On August 22, we released our 2nd and final extension for the year, Previewer. This add-on allows users to preview their generated PDFs before the form is submitted (a feature that had been requested numerous times over the years – we finally got there). We shipped version 1.0 and 1.0.1 in 2017. We’re currently working on adding support for Gravity Flow’s User Input Step and am hopeful it’ll be in the next minor release.
Finally, an extension currently in the pipeline is Images, which will allow user-uploaded images to be automatically resized and displayed in Core and Universal templates. Those resized images will also be available to developers creating custom templates. We’re aiming to release this in the first quarter of 2018.
Non Profit Discount
This was another of my favourite changes in 2017. In June we announced a 50% discount for Non Profit organisations or charities for any of our Extensions or Templates. If you’d like to take us up on this offer, just fill out your details and, once verified, we’ll email you a coupon.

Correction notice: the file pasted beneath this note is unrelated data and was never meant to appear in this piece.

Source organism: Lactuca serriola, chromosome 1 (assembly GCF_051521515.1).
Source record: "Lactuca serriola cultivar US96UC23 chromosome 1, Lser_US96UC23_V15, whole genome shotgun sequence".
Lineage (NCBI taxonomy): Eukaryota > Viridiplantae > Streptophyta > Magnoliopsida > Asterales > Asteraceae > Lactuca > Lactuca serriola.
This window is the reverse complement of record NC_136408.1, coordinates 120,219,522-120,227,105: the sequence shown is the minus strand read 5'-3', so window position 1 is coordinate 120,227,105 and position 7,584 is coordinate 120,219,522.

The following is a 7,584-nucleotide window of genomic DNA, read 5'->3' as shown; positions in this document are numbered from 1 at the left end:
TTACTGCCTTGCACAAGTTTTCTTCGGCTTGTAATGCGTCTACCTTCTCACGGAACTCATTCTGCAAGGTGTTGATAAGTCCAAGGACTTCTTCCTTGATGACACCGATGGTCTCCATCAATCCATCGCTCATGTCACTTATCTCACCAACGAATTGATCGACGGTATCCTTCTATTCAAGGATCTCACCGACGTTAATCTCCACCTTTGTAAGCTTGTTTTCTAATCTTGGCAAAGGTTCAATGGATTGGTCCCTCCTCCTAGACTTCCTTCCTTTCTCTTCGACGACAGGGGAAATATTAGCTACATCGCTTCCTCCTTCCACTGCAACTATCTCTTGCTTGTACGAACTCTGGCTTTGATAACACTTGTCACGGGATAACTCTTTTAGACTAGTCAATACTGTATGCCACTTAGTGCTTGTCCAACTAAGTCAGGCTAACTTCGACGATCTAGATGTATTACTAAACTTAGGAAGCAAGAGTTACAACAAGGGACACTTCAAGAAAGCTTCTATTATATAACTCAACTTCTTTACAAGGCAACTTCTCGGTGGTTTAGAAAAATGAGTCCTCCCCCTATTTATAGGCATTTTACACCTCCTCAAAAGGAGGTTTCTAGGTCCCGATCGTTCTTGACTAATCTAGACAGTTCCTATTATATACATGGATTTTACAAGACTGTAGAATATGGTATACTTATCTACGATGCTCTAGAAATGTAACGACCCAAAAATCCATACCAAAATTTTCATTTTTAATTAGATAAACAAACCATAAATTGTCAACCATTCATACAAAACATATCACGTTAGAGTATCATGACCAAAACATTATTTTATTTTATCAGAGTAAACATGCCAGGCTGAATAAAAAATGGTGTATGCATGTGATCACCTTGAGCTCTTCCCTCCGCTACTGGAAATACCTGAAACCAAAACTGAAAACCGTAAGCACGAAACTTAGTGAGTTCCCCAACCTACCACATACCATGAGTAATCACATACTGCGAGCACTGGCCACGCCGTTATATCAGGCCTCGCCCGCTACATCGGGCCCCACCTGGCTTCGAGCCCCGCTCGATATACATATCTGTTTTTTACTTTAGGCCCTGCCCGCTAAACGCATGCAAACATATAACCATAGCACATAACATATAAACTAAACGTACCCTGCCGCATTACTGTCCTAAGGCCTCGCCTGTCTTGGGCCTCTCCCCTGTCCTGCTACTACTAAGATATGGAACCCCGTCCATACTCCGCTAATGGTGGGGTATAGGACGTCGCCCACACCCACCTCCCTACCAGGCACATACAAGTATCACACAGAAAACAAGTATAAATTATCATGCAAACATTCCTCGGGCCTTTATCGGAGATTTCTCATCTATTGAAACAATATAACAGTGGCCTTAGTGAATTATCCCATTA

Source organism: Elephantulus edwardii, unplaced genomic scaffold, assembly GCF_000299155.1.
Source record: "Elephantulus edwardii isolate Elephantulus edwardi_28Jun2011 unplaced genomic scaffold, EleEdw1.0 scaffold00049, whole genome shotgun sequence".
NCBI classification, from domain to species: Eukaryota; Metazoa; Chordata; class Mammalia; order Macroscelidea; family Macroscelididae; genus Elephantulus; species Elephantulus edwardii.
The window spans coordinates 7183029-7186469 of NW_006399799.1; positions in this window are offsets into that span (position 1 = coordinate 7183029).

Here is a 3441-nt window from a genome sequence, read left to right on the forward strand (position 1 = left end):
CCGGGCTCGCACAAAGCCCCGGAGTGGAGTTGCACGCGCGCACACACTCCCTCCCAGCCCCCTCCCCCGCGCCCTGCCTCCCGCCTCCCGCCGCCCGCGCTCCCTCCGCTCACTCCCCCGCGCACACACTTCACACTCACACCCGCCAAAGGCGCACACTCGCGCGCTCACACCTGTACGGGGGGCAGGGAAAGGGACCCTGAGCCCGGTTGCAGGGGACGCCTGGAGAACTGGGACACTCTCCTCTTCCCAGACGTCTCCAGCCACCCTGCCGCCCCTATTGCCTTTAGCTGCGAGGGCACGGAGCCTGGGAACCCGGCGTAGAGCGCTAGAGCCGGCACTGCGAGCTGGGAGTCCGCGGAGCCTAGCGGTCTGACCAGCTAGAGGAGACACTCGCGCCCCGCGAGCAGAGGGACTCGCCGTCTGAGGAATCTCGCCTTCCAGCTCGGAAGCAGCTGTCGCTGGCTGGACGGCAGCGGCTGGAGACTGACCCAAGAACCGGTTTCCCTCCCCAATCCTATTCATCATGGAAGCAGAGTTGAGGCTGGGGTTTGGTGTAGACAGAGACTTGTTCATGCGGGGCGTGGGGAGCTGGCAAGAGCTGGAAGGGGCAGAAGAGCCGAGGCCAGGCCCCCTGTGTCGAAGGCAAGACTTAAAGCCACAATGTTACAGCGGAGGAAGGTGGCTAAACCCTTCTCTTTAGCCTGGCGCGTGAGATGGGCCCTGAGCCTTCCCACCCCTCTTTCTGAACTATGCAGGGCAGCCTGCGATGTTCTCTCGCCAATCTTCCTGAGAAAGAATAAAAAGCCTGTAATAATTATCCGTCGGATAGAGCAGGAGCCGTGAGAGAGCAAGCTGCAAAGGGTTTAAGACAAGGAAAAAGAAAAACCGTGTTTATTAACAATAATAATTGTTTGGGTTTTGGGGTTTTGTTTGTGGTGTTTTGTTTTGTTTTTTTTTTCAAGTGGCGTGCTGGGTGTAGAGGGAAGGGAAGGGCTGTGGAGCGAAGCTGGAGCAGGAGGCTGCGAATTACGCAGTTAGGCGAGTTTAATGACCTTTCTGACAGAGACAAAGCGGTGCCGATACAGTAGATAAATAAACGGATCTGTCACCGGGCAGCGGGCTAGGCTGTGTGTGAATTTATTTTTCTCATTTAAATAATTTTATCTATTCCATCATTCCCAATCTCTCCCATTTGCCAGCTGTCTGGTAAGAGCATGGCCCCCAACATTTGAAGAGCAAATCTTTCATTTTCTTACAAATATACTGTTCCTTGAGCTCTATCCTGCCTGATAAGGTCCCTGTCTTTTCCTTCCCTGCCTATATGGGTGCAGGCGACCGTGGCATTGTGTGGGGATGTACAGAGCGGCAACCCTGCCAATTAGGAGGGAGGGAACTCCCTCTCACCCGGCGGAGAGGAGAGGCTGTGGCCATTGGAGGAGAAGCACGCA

Spearheaded by Robey Lawrence, a local WordPress Meetup began in 2017 and I became a co-organiser with both Robey and his wife, Mel Lawrence. Along with helping organise the monthly meetup (and speaking at a couple), Gravity PDF sponsored the food and drinks for a number of events. Topics covered throughout the year included Backups / Restores, Simple Security Steps, Optimising your Site for Speed, An Introduction to Plugin Development, Gutenberg, Page Builders and E-Commerce. We plan to continue being involved with the group in 2018.
Throughout 2017 our custom PDF template creation service saw our team work on and complete over 160 PDF projects from both new and existing clients. A couple of our favourites included:
- The Accountant Pricing and Proposal service, GoProposal, which uses Gravity PDF to generated custom proposals for their user’s clients.
- HomeSure Lending uses Gravity PDF to generate all kinds of documents, including Pre-Purchase and Pre-Approval Letters, Loan Fee Sheets, Mortgage Assessments, and marketing material, such as flyers.
Special thanks to Gravity PDF developer, Julian Tapping, who took on the bulk of these projects and steered them to success.
Gravity PDF 5.0